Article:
Review by berenlazarus

"CLASSIC NES's best release. Wish they had included Zelda II"

THE LEGEND OF ZELDA, one of Nintendo's most famous NES games, finally sees a rerelease on Gameboy Advance. People have been waiting a long time for this. The Super Mario series got its update (including a graphic overhaul) over a decade ago on the SNES as SUPER MARIO ALL-STARS, including a brand new (for the American market) game called THE LOST LEVELS. The two NES Zelda games, however, never got rereleased until the Game Cube (!), and on top of that, it was a promotional, free rerelease. All this being said, is the long wait worth it?

Well, sort of. Although it's great to play the old school Zelda without hooking up a working NES, it's rather pricy at twenty dollars and the graphics may very well turn off younger video gamers. Not only that, it's very odd NINTENDO gave Zelda fans four Zelda titles in the ZELDA COLLECTION for free, and here they just released the original without any bonus material or extra features. Nintendo could very easily have included ZELDA II on this cart as well. That being said, THE LEGEND OF ZELDA, of all the classic NES games re-released, is one of the few that justify's its pricetag. The rest could easily have been put in an anthology of classic NES games, instead of bringing each one out separately.

The gameplay of THE LEGEND OF ZELDA sets up the template followed by all subsequent games in the series. (Only the NES sequel has any real amount of deviation from the Zelda formula, bring in more RPG elements into the mix). You play as Link, a hero in green, who has to rescue Zelda from the evil megalomaniac, Gannon. Not to much of a story, but about as good as you got in the mid 1980s. You have to rescue eight pieces of the Triforce, which is a mystical triangle (one of three). These triforce fragments are hidden throughout the world map in various dungeons. Items you get in one dungeon gives you access to other dungeons, and as you progress, you get various upgrades for your sword and pick up new items. After you beat Gannon the first time, then a second quest opens up, with items, dungeons, and shops in entirely different locations. I wish they had released a special edition of SUPER MARIO BROTHERS with the Japanese version of SMB II as a `second quest." But oh well. Unfortunately, the second quest never really caught on with other games. The Second Quest is harder than the first. To get to the Second Quest at the beginning of the game, put "ZELDA" as your name.

The game itself is very nonlinear, which is what made it such a popular game. There was the incredible depth of adventure that just permeated the entire thing. Released during a time when most games were side-scrollers, this set you in a world where you could explore and find items. There is the now standard item list, where you obtain items and use them to interact with the world about you. There are hidden dungeons that you must find, and you can burn bushes and push rocks, etc. It radically opened the power of the NES console up, and the gaming world would never be the same.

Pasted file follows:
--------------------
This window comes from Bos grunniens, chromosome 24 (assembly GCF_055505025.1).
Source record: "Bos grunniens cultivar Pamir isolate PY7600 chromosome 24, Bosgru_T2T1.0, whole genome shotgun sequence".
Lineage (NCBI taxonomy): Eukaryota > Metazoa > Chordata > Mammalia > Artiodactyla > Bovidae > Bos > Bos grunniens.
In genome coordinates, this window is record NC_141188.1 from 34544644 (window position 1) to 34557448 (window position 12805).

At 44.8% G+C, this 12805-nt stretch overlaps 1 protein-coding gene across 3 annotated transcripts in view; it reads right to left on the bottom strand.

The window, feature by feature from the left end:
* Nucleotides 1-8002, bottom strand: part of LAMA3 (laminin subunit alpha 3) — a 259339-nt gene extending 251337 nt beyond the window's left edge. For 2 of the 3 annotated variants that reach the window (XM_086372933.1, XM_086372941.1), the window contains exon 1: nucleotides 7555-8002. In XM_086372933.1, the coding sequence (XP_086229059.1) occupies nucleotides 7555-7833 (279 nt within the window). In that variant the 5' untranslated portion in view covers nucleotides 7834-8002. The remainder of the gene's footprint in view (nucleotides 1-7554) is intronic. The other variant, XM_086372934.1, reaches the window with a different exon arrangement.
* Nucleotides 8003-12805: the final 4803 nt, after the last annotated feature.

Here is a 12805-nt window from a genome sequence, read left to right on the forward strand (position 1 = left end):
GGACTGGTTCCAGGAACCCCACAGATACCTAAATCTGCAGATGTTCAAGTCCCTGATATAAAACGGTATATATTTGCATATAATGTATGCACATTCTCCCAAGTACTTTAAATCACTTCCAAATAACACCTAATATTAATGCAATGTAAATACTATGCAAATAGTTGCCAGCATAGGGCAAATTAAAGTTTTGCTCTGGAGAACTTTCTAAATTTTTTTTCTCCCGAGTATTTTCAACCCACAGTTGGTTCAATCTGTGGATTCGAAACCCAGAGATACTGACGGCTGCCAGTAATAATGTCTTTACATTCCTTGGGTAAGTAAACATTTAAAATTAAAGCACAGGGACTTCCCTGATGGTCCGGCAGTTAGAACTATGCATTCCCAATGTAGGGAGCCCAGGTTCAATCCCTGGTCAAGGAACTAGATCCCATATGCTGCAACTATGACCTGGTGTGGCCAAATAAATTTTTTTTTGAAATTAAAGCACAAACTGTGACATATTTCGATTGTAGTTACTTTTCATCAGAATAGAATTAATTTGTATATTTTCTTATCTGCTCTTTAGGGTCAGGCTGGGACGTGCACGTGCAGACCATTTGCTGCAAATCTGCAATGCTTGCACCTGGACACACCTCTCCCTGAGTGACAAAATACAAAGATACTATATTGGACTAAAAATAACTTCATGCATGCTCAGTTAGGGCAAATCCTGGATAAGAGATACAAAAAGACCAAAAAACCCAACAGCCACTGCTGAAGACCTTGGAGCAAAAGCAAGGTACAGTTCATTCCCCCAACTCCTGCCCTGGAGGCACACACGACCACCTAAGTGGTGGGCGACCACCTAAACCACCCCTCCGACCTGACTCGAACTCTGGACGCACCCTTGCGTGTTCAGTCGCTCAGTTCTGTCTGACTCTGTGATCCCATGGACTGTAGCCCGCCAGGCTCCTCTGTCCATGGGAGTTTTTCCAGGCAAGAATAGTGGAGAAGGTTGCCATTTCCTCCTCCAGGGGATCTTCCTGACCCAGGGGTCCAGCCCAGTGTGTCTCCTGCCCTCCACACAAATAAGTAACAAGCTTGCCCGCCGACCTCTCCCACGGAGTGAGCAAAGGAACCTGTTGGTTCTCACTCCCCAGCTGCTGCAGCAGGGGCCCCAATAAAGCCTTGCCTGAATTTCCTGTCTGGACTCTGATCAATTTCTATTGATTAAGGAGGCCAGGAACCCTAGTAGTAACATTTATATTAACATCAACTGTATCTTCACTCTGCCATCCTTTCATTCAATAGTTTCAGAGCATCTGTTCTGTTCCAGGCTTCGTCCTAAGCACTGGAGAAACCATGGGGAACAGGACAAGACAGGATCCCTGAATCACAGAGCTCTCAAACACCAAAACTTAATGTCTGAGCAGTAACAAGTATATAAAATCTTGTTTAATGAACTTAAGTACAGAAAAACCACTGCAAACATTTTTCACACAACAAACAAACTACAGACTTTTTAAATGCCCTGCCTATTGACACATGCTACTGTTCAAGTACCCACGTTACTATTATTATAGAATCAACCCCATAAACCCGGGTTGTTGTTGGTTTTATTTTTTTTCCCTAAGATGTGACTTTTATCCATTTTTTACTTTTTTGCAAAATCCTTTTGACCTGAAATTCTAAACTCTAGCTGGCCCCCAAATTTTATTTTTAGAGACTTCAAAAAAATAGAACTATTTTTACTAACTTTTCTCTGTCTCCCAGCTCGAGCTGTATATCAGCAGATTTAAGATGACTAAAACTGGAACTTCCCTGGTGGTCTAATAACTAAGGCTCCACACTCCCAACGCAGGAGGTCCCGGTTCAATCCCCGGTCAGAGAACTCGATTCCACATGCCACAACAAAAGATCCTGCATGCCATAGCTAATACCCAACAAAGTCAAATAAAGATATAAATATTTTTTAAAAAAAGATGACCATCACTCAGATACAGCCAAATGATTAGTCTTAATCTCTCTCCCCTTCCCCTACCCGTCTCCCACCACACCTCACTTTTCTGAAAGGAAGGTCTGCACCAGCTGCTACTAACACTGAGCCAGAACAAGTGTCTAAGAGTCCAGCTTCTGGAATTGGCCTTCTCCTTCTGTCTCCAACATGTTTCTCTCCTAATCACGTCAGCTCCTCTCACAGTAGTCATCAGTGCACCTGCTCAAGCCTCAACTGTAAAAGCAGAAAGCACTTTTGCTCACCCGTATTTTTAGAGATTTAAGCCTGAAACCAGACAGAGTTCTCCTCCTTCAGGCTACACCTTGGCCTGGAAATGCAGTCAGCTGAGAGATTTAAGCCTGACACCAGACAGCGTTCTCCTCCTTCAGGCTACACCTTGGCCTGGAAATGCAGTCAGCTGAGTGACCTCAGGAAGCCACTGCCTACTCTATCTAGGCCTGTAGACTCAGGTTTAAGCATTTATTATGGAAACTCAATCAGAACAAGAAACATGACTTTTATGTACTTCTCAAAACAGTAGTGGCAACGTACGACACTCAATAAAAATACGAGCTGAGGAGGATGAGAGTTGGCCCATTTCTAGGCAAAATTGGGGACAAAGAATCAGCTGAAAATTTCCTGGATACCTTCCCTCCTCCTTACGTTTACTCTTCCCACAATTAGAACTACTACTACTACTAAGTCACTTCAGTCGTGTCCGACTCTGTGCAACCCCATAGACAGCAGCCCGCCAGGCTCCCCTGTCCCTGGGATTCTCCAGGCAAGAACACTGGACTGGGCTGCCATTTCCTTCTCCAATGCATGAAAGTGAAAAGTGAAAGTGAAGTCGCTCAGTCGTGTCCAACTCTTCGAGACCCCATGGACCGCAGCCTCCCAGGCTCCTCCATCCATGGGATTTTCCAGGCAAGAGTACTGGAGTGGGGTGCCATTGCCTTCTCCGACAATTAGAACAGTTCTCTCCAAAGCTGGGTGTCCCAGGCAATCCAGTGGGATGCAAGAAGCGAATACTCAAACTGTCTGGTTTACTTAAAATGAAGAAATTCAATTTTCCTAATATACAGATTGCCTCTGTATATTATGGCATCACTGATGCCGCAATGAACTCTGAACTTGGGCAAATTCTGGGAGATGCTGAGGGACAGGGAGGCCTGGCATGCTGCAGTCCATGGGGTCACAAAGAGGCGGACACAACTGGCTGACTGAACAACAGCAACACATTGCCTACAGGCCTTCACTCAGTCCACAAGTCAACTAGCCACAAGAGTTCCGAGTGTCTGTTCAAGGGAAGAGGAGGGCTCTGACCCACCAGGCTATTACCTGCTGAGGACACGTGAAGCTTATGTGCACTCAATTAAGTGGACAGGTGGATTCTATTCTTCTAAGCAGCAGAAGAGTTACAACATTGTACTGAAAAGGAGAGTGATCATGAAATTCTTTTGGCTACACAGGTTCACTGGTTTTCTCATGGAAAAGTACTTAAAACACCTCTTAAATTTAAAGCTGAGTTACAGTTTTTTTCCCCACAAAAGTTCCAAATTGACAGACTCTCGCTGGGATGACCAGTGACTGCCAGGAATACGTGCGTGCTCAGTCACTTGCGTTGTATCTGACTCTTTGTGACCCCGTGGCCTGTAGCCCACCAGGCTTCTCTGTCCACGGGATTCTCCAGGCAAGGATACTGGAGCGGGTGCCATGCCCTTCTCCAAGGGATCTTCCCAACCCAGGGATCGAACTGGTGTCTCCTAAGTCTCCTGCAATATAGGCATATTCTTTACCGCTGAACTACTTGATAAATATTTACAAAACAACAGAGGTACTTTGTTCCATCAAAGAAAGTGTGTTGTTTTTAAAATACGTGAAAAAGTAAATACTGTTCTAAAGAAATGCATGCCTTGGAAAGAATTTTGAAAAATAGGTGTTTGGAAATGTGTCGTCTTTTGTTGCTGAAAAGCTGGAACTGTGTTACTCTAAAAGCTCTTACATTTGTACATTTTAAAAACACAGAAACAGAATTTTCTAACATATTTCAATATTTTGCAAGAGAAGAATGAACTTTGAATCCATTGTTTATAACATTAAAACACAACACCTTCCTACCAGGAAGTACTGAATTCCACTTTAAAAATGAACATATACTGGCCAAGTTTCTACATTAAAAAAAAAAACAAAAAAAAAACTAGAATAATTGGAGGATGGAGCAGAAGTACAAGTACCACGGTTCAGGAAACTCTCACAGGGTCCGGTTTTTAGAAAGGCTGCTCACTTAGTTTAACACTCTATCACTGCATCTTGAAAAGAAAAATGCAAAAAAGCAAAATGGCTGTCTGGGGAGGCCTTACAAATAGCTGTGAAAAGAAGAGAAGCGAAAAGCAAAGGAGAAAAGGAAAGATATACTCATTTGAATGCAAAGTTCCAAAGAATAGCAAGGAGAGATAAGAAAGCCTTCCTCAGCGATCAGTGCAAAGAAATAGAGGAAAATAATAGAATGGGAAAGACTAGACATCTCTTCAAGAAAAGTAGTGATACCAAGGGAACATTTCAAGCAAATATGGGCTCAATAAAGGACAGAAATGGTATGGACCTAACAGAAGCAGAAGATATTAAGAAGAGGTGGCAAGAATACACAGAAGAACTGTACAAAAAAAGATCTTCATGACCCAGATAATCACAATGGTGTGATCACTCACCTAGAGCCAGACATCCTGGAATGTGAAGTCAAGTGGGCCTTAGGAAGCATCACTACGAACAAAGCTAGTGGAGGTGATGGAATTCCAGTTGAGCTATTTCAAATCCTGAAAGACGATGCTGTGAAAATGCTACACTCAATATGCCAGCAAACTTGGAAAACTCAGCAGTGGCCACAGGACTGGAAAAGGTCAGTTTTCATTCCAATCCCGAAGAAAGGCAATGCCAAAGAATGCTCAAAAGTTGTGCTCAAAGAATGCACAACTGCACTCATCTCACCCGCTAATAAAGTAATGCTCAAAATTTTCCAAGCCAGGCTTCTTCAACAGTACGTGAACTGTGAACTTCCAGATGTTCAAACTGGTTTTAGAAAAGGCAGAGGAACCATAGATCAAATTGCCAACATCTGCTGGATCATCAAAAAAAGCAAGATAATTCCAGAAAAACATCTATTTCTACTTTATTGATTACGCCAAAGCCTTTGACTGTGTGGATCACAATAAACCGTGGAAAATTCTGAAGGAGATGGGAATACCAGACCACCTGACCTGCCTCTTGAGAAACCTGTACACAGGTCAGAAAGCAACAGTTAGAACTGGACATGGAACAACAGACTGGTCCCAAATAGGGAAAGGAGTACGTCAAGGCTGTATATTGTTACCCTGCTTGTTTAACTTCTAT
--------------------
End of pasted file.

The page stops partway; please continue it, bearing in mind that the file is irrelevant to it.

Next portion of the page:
Ironically, though, some may find ZELDA too challenging for this very reason. Bereft of any real narrative, ZELDA doesn't give you any real direction where to go next, save for the infamous, sometimes incomprehensible old men who give you `clues' on where to go next. If you don't know where you're going, you'll find yourself wondering around a lot, mostly directionless. That's what made the game so popular in the first place, but for modern games it may be off-putting how difficult it is to find some of the dungeons without some internal direction from the game. (As a perfect example, just think how many bombs you would have to use to find the very obscure ninth dungeon on the second quest.) The SNES installment gives you visual indicators on where to bomb, etc; the original ZELDA does not give you visual ques on anything. So unless you know the game well or you have access to walkthroughs, expect a lot of time just trying to figure out where to go next.

The graphics, while looking rather archaic by today's standards, holds up rather well given its age. The sprites are bright and the scenery is colourful. There's only a few instances where you can tell that the screen was squished to adapt to Game Boy Advance's screen, but this isn't very noticeable. The music is a near perfect port too, making this a very faithful recreation of the original. For those old enough to remember the NES glory days, the graphics will bring back a lot of memories; for new gamers, however, they may find it difficult to get over the primitive graphics and into the game itself. Their loss.

Conclusion: One of the few NES CLASSICS worth shelling out twenty bucks for. Still, it's rather puzzling they didn't include anything extra, or even the second NES Zelda game, given they released both ZELDA and ZELDA II, plus the two N64 games, on one spectacular, free collection for GameCube. For those who never played the original Zelda, this will hook you for life. There's no better way to start playing this historic series than the original. For those of us old enough to remember the NES, this is a great game, and a great way to relive very fond memories. Still, if you don't have the Zelda Collection, this is a very worthwhile purchase.


Reviewer's Score: 8/10 | Originally Posted: 02/14/13

Game Release: Classic NES Series: The Legend of Zelda (US, 06/02/04)


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